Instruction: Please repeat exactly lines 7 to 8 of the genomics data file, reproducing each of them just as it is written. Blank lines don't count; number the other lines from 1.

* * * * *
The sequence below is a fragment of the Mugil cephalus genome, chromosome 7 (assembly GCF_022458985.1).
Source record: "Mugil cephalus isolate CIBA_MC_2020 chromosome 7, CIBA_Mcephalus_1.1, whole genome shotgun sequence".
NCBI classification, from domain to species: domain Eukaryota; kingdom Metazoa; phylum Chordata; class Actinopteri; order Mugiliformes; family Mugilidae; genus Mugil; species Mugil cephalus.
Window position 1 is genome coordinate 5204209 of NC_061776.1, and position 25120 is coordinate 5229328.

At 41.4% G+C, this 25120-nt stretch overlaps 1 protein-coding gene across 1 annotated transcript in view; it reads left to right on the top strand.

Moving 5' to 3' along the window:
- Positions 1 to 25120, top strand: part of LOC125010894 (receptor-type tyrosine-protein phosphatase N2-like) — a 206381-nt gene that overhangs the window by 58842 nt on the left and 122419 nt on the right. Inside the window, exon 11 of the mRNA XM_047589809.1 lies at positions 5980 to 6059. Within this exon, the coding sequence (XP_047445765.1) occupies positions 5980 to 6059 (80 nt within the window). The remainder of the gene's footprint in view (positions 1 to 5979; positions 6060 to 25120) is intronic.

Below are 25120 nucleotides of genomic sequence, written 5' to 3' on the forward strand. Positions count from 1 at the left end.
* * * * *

- Positions 1 to 25120, top strand: part of LOC125010894 (receptor-type tyrosine-protein phosphatase N2-like) — a 206381-nt gene that overhangs the window by 58842 nt on the left and 122419 nt on the right. Inside the window, exon 11 of the mRNA XM_047589809.1 lies at positions 5980 to 6059. Within this exon, the coding sequence (XP_047445765.1) occupies positions 5980 to 6059 (80 nt within the window). The remainder of the gene's footprint in view (positions 1 to 5979; positions 6060 to 25120) is intronic.

Below are 25120 nucleotides of genomic sequence, written 5' to 3' on the forward strand. Positions count from 1 at the left end.